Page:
I should add that monitoring recent changes on small
Wikipedias, I was initially very skeptical of your plans and figured
that they would be unfruitful.
Well, initially they were :)
Although it took a while since when you first posted
about possible payment for articles, you have shown me to be wrong on
this subject and for that I am very happy.
I was too optimistic about what would be the right incentive (200 CFA is too little).
An issue I have, though, is: how many speakers of
Bamana and Fulfulde
have access to the internet, to actually read these articles? How many
even have access to a computer?
1) Very very little.
2) A bit more.
Another question: how many speakers of Bamanan and Fulfulde are actually able to read?
Quite some more, but only very very optimistic estimations are higher than 30%. It's
more likely to be 10% or so.
I know that the hope is that at some
point in the future, more people will be able to read these articles,
but shouldn't their very creation go hand-in-hand with wider
disemination of internet technologies in Mali, Nigeria, Burkina Faso,
Definitely. I have some ideas to get this done. There are internet centers (CLICs)
struggling to get by. Geekcorps Mali just started to buy of a lot of their time, in
order to disseminate vouchers in communities. One idea is to give them to people who
write for Wikipedia. Good for the CLICs, who are happy to give out vouchers, and good
for the people, who can use the internet for free. It's also much easier to get done
than giving out money. And it will lead to a healthier CLIC - often ONGs have been too
eager to implement solutions that aren't viable in the long run.
I know there has been some activity to install the
at local radio stations, but what about the non-broadcasting public,
There is a lot activity there as well. Often one internet connection is shared by
radio station, hospital, CLIC and municipality office.
BTW, most Geekcorps Mali partner radios aren't equipped with internet yet. Geekcorps
first wants to make sure that people at the radio actually use the computer for their
radio shows. However, I did add the wik2dicted French and Bambara Wikipedias to
Kunnafonix, the one-question-GNU/Linux-installCD. With fellow Geek Sebastian I also
added the creation of Debian packages to wik2dict, in order to make it easier to get
this stuff spreaded.
And now I actually want to write software for mobile phones, something like
Tomeraider, but then Free. Not that it will run on many of the mobile phones right now
in Mali, but it will in the near future. And I would like to have some kind of
client thing. Some Java client that can easily be copied to other phones in the
neigbourhood, that can find and access a DICT server running on a phone that has
enough memory. Maybe some of you know of another compressed hypertext format that does
include images? I like DICT for its spead and simplicity, but it lacks images...
The possession rate of mobile phones in Mali is probably something like 1%. But many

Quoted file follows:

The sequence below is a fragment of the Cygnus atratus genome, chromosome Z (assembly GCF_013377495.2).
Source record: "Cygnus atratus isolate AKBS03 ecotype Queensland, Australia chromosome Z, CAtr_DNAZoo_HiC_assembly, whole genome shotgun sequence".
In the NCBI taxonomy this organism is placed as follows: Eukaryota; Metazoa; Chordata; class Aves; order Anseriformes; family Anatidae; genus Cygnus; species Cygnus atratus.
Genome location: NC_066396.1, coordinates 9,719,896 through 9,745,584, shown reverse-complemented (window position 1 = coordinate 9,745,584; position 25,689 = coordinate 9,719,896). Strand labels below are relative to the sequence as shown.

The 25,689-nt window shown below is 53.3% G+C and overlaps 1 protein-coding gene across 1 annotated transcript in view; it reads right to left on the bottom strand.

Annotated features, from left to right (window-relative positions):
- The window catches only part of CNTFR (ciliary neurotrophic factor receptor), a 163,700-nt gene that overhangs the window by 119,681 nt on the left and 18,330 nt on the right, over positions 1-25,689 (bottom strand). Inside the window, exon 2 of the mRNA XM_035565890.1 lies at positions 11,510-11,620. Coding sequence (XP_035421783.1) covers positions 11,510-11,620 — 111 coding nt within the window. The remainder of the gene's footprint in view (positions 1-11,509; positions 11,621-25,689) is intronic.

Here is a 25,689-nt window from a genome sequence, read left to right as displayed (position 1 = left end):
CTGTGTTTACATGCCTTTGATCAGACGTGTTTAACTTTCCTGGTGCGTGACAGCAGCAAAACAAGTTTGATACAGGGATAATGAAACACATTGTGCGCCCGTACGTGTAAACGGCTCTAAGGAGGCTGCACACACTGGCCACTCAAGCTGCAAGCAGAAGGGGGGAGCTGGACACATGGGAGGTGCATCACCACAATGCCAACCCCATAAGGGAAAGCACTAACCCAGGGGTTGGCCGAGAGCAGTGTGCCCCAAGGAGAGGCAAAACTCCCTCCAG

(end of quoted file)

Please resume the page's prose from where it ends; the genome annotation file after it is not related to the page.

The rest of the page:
mobile phones are often used by entire families, just like fixed lines in the rich
world. And an African family is somewhat larger than a western family...
But maybe this all sounds too optimistic. But it also seems interesting to get in
touch with African mobile phone operators to set up a service where people can access
information. The colonial language Wikipedias are already interesting enough to get
this done. Read out live even by flesh-and-blood persons when there's no ogg version
Another thing to take a look at is text-to-speech synths. It's a challenge to write
interface to access Wikipedia, that can be used by people who are not able to read.
If somebody could set up some sort of "free
Bamako, with time-limits to prevent one person from using the computer
all the time, and offer classes in how to operate computers, I'm sure
that would help.
My fellow Geek Frederic has set up a community centre with a bunch of computers and
Skolelinux. In one of the poorest areas of Bamako. And it's exactly people at this
centre who wrote (and are still writing) the largest part of the articles. To get
internet access there would cost them a fortune - 120 US$ a month IIRC. I will upload
some video of Frederic teaching them how to write HTML. I think the most interesting
is that this highly successful project was mostly funded by no less than... Frederic
What I haven't mentioned in this message yet: The existence of an encyclopedia in
their own language, written by themselves, will probably give people a boost of
confidence in their language. Currently there is a huge lack of information in
general, and information in African languages especially. Many people don't see the
reason to actually learn how to read and write in their mother tongue. They just learn
French (or English in poor Anglophone countries). Literacy rates would definitely be
higher if there were more texts in African languages. But then again, the price of
paper (or computer use) will always be too high for someone struggling to get her